Thursday, April 03, 2008

Financial Times article on Latvia

A commenter on my previous post points to a Financial Times article on Latvian housing market (which does a good job surveying the situation) and asks me to comment on this:
Consequently property prices have fallen by a quarter since last spring but asset quality remains good because only 17 per cent of households – typically the wealthiest – have mortgages, according to Hansabanka.
I think Hansabanka's argument is flawed. What matters is the ratio between the mortgages and the income. Latvia's mortgage debt-to-GDP ratio is around 34%. Combine that with only 17% of households having mortgages and what you get is 17% of households having quite a lot of debt compared to their incomes. Even if those are mostly the wealthiest 17% of people.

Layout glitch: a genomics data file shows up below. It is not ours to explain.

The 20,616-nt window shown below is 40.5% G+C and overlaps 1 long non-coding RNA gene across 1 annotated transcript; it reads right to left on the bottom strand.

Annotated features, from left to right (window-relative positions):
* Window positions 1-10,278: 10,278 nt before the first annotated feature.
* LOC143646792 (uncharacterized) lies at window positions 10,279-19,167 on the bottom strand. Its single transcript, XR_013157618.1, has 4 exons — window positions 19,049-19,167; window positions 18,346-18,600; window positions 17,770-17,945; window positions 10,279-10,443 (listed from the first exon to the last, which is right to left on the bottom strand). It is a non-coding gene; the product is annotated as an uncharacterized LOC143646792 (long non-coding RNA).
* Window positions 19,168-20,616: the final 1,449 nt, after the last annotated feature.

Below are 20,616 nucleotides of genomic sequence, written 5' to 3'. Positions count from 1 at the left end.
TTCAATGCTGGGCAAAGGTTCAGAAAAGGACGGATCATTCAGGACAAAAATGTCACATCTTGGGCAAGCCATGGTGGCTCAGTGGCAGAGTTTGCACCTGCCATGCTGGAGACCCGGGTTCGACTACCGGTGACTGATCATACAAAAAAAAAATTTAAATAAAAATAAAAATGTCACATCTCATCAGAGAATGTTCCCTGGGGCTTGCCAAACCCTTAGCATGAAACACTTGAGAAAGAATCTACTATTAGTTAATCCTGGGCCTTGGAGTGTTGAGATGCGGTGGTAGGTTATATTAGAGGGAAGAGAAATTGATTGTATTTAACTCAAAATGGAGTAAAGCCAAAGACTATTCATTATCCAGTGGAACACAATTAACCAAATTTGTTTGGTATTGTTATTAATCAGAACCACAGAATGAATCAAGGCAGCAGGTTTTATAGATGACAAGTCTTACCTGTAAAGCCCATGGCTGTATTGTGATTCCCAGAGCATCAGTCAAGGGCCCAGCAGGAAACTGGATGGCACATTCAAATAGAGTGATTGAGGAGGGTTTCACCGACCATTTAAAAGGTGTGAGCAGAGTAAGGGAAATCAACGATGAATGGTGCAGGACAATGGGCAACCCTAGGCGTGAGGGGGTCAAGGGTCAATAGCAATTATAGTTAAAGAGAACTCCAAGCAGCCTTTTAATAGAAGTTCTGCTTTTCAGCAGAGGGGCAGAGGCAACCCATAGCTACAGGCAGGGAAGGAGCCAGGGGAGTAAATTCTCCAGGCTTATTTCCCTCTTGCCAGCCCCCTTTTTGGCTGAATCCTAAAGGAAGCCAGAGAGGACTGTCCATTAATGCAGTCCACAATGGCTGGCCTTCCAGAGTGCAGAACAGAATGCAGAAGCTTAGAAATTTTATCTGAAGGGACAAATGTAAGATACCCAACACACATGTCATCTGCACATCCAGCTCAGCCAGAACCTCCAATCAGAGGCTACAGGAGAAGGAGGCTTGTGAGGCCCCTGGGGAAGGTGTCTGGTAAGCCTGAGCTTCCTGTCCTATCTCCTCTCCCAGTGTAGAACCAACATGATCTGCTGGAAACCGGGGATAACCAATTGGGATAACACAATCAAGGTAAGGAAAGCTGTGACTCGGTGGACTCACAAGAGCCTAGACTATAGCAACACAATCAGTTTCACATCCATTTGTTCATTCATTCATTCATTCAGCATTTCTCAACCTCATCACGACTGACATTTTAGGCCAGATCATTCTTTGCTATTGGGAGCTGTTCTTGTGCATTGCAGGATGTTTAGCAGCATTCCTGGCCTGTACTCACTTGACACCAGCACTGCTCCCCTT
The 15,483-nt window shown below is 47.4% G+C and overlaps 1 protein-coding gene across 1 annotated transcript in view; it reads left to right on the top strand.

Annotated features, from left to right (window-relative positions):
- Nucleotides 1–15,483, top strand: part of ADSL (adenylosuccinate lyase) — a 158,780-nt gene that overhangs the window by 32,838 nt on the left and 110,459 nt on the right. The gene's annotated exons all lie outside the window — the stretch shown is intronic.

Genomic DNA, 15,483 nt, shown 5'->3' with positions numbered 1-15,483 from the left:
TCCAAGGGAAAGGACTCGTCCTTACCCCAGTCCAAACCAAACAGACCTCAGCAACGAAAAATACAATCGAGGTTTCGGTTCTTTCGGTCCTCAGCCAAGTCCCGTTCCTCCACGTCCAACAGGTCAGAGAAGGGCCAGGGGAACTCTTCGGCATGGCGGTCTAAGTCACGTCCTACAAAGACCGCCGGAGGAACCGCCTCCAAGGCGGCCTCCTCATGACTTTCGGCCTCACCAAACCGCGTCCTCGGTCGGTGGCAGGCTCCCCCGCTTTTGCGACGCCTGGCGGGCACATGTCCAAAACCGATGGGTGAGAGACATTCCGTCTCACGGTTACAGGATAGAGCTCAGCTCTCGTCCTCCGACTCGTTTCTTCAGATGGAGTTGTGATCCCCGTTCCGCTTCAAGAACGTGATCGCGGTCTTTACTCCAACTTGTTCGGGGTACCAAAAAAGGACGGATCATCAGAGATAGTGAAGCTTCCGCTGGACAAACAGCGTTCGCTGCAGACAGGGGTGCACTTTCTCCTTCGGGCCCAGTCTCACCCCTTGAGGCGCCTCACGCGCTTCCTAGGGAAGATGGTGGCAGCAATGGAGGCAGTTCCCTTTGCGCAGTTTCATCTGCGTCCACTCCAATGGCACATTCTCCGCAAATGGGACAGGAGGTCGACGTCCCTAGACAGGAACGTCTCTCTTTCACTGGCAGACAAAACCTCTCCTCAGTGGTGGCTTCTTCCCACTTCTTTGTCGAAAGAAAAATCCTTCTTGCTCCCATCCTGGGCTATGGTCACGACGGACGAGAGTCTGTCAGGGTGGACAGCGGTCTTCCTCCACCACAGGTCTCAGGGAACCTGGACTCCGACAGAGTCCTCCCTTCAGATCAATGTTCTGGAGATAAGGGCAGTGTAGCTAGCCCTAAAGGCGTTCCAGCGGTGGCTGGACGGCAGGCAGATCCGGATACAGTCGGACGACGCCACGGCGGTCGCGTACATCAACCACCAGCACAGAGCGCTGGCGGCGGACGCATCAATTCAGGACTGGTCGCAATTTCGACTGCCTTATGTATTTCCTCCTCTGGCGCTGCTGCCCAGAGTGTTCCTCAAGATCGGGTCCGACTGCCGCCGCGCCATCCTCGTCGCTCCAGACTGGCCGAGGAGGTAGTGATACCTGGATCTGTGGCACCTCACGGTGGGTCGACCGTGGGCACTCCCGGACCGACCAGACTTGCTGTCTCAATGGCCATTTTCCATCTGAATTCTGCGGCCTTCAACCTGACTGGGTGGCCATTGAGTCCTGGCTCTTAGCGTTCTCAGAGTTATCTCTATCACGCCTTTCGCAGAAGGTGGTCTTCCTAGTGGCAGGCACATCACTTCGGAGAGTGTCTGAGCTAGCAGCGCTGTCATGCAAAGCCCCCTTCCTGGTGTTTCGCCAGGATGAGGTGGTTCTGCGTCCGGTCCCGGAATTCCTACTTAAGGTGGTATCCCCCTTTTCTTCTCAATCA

There's no sign of large scale problems with Latvian mortgages at the moment, but Hansabanka's claim why problems should not happen looks flawed to me.

1 comment:

hk said...

thanks for the comments. I've checked, US and Britain have 80-90% of mortgage to gdp ratio but lots more people own mortgages, so per person debt is lower.

I disagree with the main premise of the article, that commercial bank ownership of debt is somehow safer. I think it's the opposite, commercial banks will act to maximize profits when times are good and will ask to be bailed out at the first sign of trouble. The US mortgage market is the prime example, commercial lenders inflated this bubble and now if not for government backed enterprises (Fannie May etc) it'd be impossible to get a mortgage. Banks are good at taking risks but need a government in the time of adversity. I wonder if the Latvian govnmt is up to the challenge